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[This story contains spoilers for the Loki finale.]
“We write our own destiny now.” Loki’s (Tom Hiddleson) last-minute mantra, said in the moment as a message of hope and perhaps love quicky became an omen as sheer terror set in during the final moments of the series, nay make that season finale, of Loki. In “For All Time Always,” directed by Kate Herron and written by Michael Waldron & Eric Martin the Marvel Cinematic Universe is irrevocably changed as Loki and Sylvie (Sophia Di Martino) reach The Citadel at the End of Time and confront the one pulling the strings of the TVA: “He Who Remains” (Jonathan Majors). In an episode that both broadens the scope of the narrative possibilities and gets to the core of its central characters, the season one finale manages to strike the perfect balance between comic book weirdness and meaningful character studies.
Yes, this time around all those fan theories did pan out and a new character was introduced as the “Big Bad” at the end of the season, but even that reveal comes with an unexpected twist. For months now we’ve known that Jonathan Majors, recently nominated for an Emmy for his performance on Lovecraft Country, would be joining the MCU as one of the Avengers arch-nemeses, Kang the Conqueror in Ant-Man and the Wasp: Qunatumania. But the iteration of Kang, or Nathaniel Richards, as his true name is in the comics, who we see in Loki is not the Kang.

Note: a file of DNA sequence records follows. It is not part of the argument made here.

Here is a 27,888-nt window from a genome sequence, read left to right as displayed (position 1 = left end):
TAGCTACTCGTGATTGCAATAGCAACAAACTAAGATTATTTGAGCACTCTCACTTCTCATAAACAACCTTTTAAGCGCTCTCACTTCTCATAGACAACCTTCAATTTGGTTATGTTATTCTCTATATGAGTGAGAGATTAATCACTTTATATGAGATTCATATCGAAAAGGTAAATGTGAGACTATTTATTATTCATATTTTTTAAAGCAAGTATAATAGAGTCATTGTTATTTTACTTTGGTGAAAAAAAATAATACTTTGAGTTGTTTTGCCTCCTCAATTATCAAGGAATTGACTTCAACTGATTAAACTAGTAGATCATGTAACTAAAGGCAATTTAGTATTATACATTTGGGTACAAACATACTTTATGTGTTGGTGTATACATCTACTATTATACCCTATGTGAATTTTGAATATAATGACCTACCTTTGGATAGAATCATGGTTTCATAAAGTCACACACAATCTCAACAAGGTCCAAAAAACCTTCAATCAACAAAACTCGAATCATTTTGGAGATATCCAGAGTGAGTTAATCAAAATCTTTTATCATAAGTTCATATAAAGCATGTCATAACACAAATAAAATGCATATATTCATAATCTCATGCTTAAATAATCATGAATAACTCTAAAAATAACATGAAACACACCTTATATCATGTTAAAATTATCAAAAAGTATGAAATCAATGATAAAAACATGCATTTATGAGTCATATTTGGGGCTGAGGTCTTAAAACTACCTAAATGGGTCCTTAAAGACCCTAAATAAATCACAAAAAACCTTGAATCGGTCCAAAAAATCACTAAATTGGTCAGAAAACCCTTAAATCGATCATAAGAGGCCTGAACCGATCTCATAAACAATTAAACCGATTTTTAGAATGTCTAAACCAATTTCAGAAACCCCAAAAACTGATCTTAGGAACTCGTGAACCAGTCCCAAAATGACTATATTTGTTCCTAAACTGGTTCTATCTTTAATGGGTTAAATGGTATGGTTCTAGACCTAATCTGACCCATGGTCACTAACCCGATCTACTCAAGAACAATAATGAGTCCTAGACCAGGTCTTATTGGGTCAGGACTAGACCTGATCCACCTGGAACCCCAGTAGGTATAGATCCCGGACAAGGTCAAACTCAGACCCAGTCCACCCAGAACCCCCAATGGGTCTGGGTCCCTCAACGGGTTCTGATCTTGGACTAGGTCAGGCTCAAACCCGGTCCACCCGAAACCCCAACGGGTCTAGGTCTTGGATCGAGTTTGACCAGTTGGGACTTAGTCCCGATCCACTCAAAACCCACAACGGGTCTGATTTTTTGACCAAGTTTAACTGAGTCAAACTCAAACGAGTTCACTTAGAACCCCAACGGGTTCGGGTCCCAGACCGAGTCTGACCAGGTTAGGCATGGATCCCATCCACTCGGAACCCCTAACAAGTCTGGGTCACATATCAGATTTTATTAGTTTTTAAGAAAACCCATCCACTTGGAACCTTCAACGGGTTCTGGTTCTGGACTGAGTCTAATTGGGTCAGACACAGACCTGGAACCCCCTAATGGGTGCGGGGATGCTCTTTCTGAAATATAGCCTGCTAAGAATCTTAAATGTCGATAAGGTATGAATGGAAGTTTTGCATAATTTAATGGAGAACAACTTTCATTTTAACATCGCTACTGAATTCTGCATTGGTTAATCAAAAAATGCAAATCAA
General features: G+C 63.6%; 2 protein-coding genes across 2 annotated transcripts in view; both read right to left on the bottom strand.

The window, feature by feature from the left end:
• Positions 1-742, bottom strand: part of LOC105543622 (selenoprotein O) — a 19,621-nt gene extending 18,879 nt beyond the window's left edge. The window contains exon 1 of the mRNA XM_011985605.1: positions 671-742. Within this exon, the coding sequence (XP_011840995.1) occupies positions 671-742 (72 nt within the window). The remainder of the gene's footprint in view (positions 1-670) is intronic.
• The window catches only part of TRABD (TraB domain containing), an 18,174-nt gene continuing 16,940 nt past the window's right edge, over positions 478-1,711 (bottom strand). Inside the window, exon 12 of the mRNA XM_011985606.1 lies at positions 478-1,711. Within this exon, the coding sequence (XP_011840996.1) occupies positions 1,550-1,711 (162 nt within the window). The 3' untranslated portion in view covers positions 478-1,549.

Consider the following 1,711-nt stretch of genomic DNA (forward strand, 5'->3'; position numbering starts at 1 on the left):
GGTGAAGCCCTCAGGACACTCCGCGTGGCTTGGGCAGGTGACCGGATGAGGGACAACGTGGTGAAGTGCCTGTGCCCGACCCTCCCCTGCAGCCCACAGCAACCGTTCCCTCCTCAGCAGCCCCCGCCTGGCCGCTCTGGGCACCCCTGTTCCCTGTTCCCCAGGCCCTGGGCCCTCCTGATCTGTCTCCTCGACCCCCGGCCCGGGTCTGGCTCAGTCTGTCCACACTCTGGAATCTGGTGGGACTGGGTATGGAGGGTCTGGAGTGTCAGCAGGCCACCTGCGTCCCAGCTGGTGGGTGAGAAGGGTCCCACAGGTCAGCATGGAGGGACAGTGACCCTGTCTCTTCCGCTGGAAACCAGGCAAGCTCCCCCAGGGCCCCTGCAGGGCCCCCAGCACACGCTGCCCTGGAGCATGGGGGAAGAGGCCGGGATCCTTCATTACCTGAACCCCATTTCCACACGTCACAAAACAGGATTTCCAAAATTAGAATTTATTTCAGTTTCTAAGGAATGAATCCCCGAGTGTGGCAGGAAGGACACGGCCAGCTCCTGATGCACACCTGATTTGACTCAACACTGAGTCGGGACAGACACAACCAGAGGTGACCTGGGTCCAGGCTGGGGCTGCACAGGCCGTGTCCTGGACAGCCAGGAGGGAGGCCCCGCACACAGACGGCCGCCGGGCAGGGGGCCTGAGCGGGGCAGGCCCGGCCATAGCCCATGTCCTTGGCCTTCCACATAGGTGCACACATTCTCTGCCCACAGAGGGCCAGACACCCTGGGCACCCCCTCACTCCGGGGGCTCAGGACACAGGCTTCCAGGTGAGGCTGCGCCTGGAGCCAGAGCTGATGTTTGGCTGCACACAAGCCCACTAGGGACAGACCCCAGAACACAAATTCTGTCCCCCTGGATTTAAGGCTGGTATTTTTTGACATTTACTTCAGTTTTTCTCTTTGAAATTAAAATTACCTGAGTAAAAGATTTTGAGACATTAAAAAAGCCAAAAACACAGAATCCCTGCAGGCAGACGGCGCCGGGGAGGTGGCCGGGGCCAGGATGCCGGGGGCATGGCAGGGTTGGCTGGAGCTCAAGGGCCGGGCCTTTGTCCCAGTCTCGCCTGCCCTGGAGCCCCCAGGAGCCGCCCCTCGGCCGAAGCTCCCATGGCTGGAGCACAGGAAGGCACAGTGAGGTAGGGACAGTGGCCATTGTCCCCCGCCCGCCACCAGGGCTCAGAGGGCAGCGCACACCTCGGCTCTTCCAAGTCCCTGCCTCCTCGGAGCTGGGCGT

As “He Who Remains” tells Loki and Sylvie, his Variants are much more dangerous, and will undoubtedly fall closer to the comic iterations of Kang the Conqueror and his Variant counterpart, Rama-Tut. Majors plays “He Who Remains” like a three-way cross between the Wizard of Oz, Yoda in The Empire Strikes Back (1980), and a mad Dungeon Master who has played too many Dungeons and Dragons campaigns. He’s an offbeat and vaguely threatening master strategist, but he’s ultimately a shadow of what’s to come as the MCU establishes its next franchise-crossing antagonist. Majors has a unique chance here to play different versions of one character, each potentially more frightening than the last as these Variants battle for dominance.